The left atrial appendage is an outpouching structure connected to the left atrium of the heart (left upper heart chamber). This is a normal heart structure and does not cause problems for most people. However, this can be a source of clot formation in patients with atrial fibrillation (AF) - a form of irregular heart beat.
The prevalence of atrial fibrillation in Singapore is approximately 1.5% but this is likely to increase as the population ages. It is the most common significant type of irregular heart rhythm in Singapore but most importantly, it is the biggest risk factor causing stroke.
During atrial fibrillation, there is ineffective blood flow in the upper heart chambers. This leads to stagnation of blood in the left atrium. It has been shown that the majority of blood clots in patients with atrial fibrillation reside in the left atrial appendage. Current evidence shows that the transcatheter left atrial appendage device closure is effective in reducing the risk of clot related complications associated with non valvular atrial fibrillation.
What are the options available to reduce the risks of stroke in patients with AF?
There are many options available but there is no single option that would be appropriate for every patient. Please discuss this with your doctor. There are however several standard therapeutic options that you should be aware of. These include:
- Administration of blood thinners
- Open surgery to remove the left atrial appendage
- Transcatheter atrial appendage closure
What is transcatheter left atrial appendage device closure?
This is a procedure where devices designed specifically to fit the left atrial appendage is delivered through a catheter (tube) and used to seal the orifice of the atrial appendage. With time, tissue endothelization (growth) would occur over the device and prevent further clot migration.
How is this done?
This procedure is done under general anesthetic in a heart catheterization laboratory. It takes approximately 1-2 hours. Transesophageal echocardiogram (ultrasound) and fluoroscopy (X-ray) are used to monitor the procedure. A soft catheter (tube) is first introduced into the leg vein and then positioned across the atrial septum. The left atrial appendage closure device is then delivered to its intended position and released.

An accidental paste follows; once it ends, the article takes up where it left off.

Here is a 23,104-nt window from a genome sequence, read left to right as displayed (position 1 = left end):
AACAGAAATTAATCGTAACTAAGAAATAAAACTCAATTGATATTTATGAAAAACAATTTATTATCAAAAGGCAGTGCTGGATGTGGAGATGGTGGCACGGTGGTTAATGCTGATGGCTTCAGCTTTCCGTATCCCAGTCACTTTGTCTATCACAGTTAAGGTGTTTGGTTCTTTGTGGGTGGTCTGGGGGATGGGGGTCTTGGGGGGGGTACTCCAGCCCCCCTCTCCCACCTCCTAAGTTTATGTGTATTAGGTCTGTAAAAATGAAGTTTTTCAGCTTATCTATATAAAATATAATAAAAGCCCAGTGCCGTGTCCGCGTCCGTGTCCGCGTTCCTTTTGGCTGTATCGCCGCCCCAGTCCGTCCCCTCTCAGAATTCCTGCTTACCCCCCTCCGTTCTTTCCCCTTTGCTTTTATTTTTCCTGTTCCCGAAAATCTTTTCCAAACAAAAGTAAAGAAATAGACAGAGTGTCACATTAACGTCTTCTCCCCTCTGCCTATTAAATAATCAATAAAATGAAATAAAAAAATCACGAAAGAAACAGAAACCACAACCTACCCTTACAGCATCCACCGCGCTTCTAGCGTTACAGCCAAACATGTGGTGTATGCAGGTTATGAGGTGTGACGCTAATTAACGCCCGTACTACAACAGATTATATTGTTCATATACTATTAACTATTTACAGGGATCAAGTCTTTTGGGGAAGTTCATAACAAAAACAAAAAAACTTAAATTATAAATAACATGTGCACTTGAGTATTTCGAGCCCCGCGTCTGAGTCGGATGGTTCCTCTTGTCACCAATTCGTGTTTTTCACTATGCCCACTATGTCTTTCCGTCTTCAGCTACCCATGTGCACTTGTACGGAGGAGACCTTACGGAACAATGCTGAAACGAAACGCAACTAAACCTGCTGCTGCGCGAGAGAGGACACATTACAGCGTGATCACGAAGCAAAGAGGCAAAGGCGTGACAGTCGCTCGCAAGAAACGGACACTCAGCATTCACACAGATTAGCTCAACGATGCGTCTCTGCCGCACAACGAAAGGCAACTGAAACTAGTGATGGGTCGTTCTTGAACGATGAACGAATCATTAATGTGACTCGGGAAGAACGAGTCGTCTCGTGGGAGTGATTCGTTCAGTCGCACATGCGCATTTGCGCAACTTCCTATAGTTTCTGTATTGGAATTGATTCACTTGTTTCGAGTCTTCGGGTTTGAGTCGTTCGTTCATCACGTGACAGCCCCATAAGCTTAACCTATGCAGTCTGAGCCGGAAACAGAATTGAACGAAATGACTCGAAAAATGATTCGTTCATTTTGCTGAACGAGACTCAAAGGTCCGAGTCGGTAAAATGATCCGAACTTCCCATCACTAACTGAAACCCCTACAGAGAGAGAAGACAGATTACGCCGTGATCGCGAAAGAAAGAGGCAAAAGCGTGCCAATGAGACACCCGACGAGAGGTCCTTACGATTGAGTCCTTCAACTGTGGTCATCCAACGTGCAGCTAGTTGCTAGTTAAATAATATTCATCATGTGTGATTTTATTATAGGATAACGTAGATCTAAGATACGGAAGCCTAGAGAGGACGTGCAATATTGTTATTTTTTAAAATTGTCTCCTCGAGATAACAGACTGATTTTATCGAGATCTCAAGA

What happens after the procedure?
You would be woken from anesthesia and then transferred to the cardiac monitoring unit for 24 hours. Most patients can be discharged after 2-3 days. The recovery time differs from patient to patient. However, strenuous activities are best avoided for 1 month after the procedure.
What are the risks involved in this procedure?
There are certain potential risks associated with any interventional procedure as well as risks specific to the device. Your doctor is the best person to provide you with accurate information and assessment of these risks. You should speak to him/her to address your concerns fully.
Potential risks include but are not limited to:
- Air embolus
- Allergic drug reaction
- Allergic dye reaction
- Anesthetic reaction
- Bleeding C
- ardiac arrest
- Cardiac tamponade (bleeding outside the heart between the heart muscle and the lining of the heart)
- Death Device migration or embolization
- Embolic event (where particles of clot/air travel and obstruct blood flow)
- Fever Foreign body embolization
- High or low blood pressure
- Heart attack
- Renal failure
- Blood clot formation
- Access site complications, vessel injury
- Valve dysfunction